David MIller Snr

Its unusual to speak about David Miller, the father without also mentioning his son of the same name. As carpenters and curio craftsmen they worked together, initially with David the son being an apprentice too his father. Regularly exhibited together, their works are conceptually similar, but stylistically very different.

Initially, the Millers created carvings for Jamaica’s growing tourist industry. They operated a workshop on Bray Street off Windwards Rd where in addition to making their furniture and when house-building was slow, they also made curious that bore their signatures and a typical reference to Jamaica W.I.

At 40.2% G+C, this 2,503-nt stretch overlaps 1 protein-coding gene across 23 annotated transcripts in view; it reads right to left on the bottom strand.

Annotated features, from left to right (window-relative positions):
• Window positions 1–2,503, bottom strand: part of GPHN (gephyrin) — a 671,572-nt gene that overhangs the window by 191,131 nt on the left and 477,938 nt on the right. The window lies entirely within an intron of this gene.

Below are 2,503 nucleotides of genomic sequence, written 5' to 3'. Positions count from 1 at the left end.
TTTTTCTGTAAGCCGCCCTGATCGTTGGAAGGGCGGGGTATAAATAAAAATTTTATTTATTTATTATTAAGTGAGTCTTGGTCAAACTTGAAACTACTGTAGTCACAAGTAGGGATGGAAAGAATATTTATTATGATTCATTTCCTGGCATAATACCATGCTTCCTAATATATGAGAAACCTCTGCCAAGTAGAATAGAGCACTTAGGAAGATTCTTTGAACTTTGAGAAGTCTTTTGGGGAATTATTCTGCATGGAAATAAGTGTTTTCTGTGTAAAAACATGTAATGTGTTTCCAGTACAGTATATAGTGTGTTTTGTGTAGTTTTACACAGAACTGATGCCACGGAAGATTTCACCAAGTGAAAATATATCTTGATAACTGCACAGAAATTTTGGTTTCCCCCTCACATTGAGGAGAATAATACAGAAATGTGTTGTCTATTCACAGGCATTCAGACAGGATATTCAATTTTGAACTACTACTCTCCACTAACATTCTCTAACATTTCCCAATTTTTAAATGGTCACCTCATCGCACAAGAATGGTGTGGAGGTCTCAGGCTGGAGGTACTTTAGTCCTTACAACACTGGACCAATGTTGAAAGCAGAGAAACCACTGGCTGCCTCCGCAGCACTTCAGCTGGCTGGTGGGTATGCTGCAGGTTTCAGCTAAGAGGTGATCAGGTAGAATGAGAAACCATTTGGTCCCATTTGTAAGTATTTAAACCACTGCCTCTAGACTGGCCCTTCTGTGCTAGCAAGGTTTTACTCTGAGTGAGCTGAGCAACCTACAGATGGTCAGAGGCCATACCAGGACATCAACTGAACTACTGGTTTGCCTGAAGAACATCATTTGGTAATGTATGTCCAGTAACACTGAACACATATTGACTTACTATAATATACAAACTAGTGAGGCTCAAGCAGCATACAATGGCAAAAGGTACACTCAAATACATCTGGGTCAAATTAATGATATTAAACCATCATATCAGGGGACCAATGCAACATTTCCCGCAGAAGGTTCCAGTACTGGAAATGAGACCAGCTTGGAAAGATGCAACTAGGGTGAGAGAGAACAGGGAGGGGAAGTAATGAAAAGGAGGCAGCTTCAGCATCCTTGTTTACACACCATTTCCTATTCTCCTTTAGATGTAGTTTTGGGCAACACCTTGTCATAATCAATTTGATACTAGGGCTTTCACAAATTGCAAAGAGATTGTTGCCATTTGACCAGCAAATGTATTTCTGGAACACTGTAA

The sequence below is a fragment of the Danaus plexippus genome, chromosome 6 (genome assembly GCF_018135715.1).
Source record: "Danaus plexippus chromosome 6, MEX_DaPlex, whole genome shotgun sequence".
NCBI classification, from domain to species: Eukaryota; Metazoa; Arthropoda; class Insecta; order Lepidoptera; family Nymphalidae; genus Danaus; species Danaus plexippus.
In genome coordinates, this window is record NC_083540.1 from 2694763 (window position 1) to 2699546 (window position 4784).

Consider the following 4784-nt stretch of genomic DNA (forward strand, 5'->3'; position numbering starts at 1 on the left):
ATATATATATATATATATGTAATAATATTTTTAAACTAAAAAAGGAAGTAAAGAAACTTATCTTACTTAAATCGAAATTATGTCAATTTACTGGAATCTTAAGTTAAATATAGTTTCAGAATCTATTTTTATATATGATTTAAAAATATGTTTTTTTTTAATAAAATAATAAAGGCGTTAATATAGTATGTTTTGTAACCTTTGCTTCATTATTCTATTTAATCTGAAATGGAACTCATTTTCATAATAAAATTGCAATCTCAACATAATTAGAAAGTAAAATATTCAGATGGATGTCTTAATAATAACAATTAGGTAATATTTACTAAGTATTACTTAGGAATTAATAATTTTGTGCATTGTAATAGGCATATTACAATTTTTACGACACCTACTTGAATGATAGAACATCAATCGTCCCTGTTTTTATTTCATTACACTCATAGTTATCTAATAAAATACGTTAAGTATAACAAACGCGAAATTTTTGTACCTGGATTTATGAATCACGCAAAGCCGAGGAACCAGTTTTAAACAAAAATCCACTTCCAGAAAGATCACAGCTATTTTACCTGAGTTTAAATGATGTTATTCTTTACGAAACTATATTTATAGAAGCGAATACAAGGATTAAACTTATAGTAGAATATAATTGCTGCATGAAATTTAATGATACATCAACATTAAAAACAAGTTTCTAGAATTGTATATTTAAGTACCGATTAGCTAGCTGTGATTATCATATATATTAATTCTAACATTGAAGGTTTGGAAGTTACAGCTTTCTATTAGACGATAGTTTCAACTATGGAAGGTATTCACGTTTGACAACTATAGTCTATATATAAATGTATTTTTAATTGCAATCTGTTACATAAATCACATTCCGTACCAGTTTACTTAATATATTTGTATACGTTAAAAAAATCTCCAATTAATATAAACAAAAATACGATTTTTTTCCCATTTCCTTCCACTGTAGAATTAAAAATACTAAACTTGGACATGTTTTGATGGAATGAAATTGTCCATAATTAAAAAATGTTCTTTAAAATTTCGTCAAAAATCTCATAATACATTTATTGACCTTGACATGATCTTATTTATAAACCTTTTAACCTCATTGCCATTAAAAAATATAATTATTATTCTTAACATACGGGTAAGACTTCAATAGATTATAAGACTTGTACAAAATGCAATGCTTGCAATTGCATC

It is easy to see how the Millers were the predecessors the craftsmen of today’s flourishing souvenir trade that caters to tourists on the north coast. Once their carvings were discovered by the art world and very quickly elevated to the status of sculpture, even though they themselves continued to refer to them as carvings. Examined closely however, there is nothing kitch or commercialized about David Miller Snr’s carvings and even though his titles of works such as Talisman or Fetish  or Demon have been read as an attempt to exoticise his images for the sake of sales, it is more likely that they refer to are an honest expression of his spiritual beliefs that tap into developing ideas of race, spirituality and identity at that time. Certainly, Miller Snr himself tells us that his first sculpture of a Rasta was created out of his curiosity at the new phenomenon when he first encountered a rastaman at the Institute of Jamaica. Ironically, meeting David Miller in person was similarly like an encounter with a biblical figure as Robert Verity recalls. “…Very often ‘Pops’ who had the face, the presence and the resounding  voice of an Old Testament patriarch would pause in his chipping away at a piece of wood to propound their faith as Jehovah’s Witnesses and to explain the fine distinction between carving and a graven image…These men spent their lives working with integrity and serene dignity – turning wood into beauty and enriching the lives of those who came to know them and their work”. (The Intuitive Eye exh. cat. , National Gallery of Jamaica, 1979)David Miller Snr’s long white beard characterized him as a spiritual figure and something of a mystic, and it is this same sense of cosmic understanding that attends his work. Many of his works bear symbols such as the rose, lily, intricate patterning, and symbolic writing that suggest his wide intellect and exposure to mystical thought. His was a fertile imagination and even though his techniques were somewhat cruder than his son’s, his works are more varied in form and content. They suggest an understanding of the cosmos yet to be explored.PA-S